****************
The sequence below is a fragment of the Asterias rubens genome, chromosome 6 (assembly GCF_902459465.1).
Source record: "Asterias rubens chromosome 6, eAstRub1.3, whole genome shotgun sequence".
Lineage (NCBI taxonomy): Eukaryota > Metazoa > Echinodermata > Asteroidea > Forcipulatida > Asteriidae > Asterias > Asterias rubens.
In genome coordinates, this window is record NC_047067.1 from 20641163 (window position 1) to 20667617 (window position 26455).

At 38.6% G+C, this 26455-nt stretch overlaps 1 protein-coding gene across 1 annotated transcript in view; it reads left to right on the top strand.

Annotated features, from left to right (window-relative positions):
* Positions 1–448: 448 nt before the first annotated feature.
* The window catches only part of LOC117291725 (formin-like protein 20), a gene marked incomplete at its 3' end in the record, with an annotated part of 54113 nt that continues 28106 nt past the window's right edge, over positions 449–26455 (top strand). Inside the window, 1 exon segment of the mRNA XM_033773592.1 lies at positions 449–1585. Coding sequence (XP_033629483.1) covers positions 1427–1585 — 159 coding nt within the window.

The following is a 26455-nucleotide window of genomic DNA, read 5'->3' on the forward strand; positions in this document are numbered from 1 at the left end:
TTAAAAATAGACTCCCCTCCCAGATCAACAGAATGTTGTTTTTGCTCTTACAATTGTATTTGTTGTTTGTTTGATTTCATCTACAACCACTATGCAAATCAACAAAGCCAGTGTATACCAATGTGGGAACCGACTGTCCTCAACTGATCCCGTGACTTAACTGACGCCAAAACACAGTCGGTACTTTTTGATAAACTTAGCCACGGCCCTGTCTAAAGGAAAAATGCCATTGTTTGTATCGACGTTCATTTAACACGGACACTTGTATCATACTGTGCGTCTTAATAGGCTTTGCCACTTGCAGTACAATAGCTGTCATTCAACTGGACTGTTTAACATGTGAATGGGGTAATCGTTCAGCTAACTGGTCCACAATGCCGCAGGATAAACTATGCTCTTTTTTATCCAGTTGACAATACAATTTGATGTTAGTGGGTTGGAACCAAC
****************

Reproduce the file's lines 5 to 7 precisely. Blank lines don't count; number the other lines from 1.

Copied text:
At 38.6% G+C, this 26455-nt stretch overlaps 1 protein-coding gene across 1 annotated transcript in view; it reads left to right on the top strand.

Annotated features, from left to right (window-relative positions):
* Positions 1–448: 448 nt before the first annotated feature.